Damage to and loss of neurons and axons is correlated with disability in multiple sclerosis (MS), thus neuroprotective therapies are urgently needed. In previous studies we have found altered expression of mitochondrial genes and proteins involved in respiration resulting in dysfunctional mitochondrial activity in postmortem MS cortex. Recently, we have shown that hemoglobin is upregulated in MS cortex and have localized hemoglobin expression to neurons in the MS brain. We have also found hemoglobin expression in primary cultures of neurons isolated from rat brain. This is a surprising and novel finding and provides support for our hypothesis that hemoglobin expression may be involved in neuronal respiration. The goal of this study is to understand the function of hemoglobin expression in neurons and its significance to neuropathology in MS. In the proposed study we will investigate the extent and localization of hemoglobin expression in different regions of the MS brain by in situ hybridization, RT-PCR, western blotting, confocal imaging, and electron microscopy of postmortem MS and control tissue. We will investigate the mechanisms which regulate hemoglobin expression in primary neuronal cultures and will assess the role of hemoglobin in neuronal respiration and oxidative phosphorylation by performing high resolution respirometry on neuroblastoma cells expressing hemoglobin subunits from a mammalian expression vector, and on brain slices from mice treated with erythropoietin which increases hemoglobin expression in the brain. We will also investigate the possibility that hemoglobin serves a neuroprotective role in the brain as a scavenger of free radicals.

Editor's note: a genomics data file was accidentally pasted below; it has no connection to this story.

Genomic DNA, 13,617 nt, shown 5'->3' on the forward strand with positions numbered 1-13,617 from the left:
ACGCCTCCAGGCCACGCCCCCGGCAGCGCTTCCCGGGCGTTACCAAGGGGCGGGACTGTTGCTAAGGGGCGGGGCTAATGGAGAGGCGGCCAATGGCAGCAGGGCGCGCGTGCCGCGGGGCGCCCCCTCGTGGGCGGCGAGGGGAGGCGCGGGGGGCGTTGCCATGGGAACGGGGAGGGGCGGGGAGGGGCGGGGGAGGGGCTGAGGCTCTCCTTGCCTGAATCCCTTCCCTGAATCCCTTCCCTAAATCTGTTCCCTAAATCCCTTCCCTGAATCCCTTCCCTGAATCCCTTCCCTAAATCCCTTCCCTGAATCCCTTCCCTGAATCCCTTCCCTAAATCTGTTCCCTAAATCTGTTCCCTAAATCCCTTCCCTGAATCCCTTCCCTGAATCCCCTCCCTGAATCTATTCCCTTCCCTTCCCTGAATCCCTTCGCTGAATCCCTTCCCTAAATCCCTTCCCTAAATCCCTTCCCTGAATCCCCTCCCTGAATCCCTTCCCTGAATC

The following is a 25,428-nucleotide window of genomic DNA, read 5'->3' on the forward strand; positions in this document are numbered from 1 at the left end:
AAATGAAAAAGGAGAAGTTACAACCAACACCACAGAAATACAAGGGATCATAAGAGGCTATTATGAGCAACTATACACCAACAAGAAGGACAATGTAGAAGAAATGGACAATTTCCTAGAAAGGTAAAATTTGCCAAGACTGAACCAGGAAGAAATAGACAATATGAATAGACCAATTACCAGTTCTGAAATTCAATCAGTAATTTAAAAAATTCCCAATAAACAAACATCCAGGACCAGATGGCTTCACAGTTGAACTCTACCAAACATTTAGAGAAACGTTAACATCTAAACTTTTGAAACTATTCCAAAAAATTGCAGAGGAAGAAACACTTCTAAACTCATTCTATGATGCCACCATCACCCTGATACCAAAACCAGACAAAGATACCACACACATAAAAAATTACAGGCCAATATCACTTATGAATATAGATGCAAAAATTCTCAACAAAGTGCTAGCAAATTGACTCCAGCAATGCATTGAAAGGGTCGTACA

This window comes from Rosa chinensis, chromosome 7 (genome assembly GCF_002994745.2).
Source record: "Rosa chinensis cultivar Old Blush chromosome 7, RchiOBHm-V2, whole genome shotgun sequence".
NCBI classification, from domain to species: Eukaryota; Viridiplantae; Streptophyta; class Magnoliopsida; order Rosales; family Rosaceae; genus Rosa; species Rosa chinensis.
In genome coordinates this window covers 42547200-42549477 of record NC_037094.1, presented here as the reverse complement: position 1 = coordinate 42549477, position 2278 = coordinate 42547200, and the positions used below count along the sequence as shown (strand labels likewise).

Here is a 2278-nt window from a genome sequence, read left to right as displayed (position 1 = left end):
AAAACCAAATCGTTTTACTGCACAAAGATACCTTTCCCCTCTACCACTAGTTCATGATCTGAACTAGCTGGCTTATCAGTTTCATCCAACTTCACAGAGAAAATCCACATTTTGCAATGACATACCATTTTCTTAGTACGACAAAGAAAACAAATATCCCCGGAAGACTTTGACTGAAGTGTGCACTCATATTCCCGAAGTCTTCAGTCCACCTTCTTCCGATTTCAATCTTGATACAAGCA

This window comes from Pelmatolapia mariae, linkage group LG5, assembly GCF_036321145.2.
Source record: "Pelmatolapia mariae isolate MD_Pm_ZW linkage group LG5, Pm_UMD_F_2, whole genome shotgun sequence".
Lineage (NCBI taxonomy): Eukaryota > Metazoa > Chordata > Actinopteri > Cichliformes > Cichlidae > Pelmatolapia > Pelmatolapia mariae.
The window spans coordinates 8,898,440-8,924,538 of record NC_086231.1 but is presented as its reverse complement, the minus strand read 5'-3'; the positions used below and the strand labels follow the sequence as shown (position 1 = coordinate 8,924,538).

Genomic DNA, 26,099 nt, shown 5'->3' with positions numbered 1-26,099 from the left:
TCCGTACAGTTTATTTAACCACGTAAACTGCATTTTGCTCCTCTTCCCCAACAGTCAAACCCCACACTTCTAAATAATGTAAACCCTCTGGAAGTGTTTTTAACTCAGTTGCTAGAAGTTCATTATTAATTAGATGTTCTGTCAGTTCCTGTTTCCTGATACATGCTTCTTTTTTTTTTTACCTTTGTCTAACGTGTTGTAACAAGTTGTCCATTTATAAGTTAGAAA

Multiple sclerosis (MS) is a debilitating neurological disease which strikes patients in the prime of their life. We have previously shown that there is mitochondrial involvement in this disease. The proposed study is relevant to public health in that it will lead to a better understanding of mechanisms leading to altered mitochondrial activity in MS and will potentially identify new neuroprotective therapeutic targets.
|Li, S; Clements, R; Sulak, M et al. (2013) Decreased NAA in gray matter is correlated with decreased availability of acetate in white matter in postmortem multiple sclerosis cortex. Neurochem Res 38:2385-96|